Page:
Rain jacket recommendations

Can anyone recommend a good rain jacket/shell, for example one that kept you dry on this years JMC? I know there are various features to consider (including how waterproof it is, Goretex or not, weight, functionality, extra bells and whistles that you don’t need, closable cuffs, wired or stiff hood, being able to pull the hood snug over your face, elasticated cord around your waist) and all jackets will offer a bit of this and less of that. I am looking at the Salomon Bonatti, but after trying it on I am not 100% confident it will do the job. Has anyone used one? The First Ascent Dry-Lite has also had good reviews, but have not seen anyone wearing one. I am sure there are many practical experiences I and other trail runners can learn from, rather than buying a jacket off the shelf in hope, and testing it out afterwards.

Thanks,

Mike

 

DETAILS:

 

I have a question related to rain jackets/shells that I would like to put to you or all those who did the JMC this year. Or any event in wet weather. I did the JMC in 2011 and got evacuated at CP1 down Kurkterkkerspad when the front caught up with us. Three years later, this year, I did it again with the same equipment (I don’t learn) and with the same result. I made the cut-off with about 10 minutes to spare, but was so wet and cold that I didn’t fancy tackling the other half of the route, firstly up into more weather and then later back into the wind and rain until breaking through the clouds again. As in 2011, all started well, but up Swartboskloof, the higher I went the wetter I got, the wetter I got the colder I got, the colder I got the slower I went, the slower I went the wetter I got… I am certainly not looking to brand-bash here, but I was using an old SA-brand rain jacket that I bought in 2004. Back then it was top of the range, but I must be honest I have not maintained it and now it pretty much just absorbs water and in heavy rain whatever I am wearing underneath gets soaked pretty quickly. I know, I am a fool for not getting a new jacket, but before “shelling” out a grand plus I am looking for some advice. Not salesman talk, because of course every salesman will tell you why their brand is better than the next, but some practical information based on comparison and actual experience. Perhaps a good way to go about it is to ask who WAS happy with their jacket on this years JMC, rather than who wasn’t. I know there are various features to consider, including how waterproof it is, Goretex or not, weight, functionality (pockets, extra bells and whistles that you don’t need), closable cuffs, wired or stiff hood, being able to pull the hood snug over your face, elasticated cord around your waist. And all jackets will offer a bit of this and less of that. Recently I tried on the Salomon “Bonatti” jacket. Apparently it is 100% waterproof and “will keep you dry in the worst weather out there”. Now I know things get a lot worse than JMC this year (like in 2011!) but I wonder if anyone used a Bonatti, and what their thoughts are. It just seems way too light and flimsy to be a proper shell, that you can 100% rely on when you need it most, when things get serious and personal safety becomes the most important thing. Then again I see Ryan Sandes wore one for his Drakensberg Traverse, but he was obviously packing super light and moving quickly, risking exposure if they got caught by really bad weather. The specs say it has a “waterproofness” of 10,000mm, but it weighs only 210g. As many of you know, the Apple weighs 95g and is not waterproof at all. The jacket that I think looks pretty good is the First Ascent Dry-Lite. This too says it has a 10,000mm waterhead, but it weighs in at double that of the Salomon jacket at 420g. A massive difference is that the Salomon jacket folds away to almost nothing (into its sleeve) compared to the Dry-Lite, which is obviously a huge plus when getting all into your kit bag. Then again, I have also heard that Goretex is the way to go, and nothing else compares. I know there are so many runners out there who would have both good and bad experiences using different products. If I can learn from those bad experiences, then it will obviously go a long way to making sure I get kit that is cost effective, but ultimately helps me to avoid the situation where I have to come down that damn Kurktrekkerspad for a third time!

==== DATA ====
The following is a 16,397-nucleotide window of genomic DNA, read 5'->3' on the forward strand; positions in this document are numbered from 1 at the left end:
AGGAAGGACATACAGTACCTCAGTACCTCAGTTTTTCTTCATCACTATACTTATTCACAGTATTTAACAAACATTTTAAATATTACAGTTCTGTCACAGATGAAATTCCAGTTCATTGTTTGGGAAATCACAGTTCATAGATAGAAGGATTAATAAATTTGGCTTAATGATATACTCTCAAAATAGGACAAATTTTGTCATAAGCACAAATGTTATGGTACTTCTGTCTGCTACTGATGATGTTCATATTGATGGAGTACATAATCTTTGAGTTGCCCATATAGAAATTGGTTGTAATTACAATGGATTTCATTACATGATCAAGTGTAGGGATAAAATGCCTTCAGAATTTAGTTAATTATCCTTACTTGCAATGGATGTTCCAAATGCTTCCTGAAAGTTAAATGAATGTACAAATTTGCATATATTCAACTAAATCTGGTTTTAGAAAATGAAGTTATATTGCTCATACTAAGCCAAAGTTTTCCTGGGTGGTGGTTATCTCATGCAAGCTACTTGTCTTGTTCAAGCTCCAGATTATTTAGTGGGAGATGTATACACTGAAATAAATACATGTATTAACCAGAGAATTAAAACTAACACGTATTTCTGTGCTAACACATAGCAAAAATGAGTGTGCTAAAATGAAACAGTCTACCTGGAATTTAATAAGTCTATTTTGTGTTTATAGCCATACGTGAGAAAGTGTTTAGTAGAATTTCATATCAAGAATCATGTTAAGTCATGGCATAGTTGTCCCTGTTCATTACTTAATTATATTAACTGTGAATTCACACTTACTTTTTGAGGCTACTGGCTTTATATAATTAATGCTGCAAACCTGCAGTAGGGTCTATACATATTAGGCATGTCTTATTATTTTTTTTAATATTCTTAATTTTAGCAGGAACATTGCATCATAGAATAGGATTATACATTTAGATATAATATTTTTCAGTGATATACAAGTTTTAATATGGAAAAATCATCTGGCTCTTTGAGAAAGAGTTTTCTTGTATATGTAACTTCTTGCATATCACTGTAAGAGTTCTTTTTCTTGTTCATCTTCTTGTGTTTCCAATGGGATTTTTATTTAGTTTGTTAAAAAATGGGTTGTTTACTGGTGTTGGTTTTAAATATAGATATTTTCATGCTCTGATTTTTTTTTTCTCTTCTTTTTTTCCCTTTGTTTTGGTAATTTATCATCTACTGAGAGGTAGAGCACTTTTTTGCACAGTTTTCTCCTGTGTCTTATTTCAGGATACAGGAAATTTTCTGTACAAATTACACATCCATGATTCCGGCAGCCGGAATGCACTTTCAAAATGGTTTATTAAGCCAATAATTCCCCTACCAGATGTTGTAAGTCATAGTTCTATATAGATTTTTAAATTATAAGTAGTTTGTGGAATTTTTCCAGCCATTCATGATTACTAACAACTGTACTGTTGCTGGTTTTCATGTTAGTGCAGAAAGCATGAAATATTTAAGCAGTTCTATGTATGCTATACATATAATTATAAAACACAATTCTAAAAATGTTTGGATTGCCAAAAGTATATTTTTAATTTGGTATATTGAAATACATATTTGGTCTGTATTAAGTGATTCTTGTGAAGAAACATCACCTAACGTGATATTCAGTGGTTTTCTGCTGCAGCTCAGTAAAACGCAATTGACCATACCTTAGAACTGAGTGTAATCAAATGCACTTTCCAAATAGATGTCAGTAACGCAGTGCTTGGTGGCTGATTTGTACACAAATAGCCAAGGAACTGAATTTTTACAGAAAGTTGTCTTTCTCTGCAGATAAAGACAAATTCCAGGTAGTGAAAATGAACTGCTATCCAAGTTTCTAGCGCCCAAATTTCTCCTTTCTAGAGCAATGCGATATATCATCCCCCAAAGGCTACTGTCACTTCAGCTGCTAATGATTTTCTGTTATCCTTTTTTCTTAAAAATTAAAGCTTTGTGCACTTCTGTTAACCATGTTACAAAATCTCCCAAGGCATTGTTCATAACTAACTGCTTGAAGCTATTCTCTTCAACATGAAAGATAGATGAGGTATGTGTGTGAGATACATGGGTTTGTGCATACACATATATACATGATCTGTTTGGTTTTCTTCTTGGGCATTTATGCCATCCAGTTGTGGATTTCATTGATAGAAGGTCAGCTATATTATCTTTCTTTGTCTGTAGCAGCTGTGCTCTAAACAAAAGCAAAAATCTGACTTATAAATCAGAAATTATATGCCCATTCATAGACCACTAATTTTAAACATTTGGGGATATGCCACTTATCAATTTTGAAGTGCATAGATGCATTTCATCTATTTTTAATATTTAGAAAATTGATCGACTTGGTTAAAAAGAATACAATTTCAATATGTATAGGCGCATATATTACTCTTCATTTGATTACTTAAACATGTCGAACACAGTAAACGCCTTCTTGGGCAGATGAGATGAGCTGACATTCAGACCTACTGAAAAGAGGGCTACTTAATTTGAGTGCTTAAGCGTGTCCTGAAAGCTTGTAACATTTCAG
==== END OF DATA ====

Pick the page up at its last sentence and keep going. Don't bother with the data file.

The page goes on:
Cheers,

Mike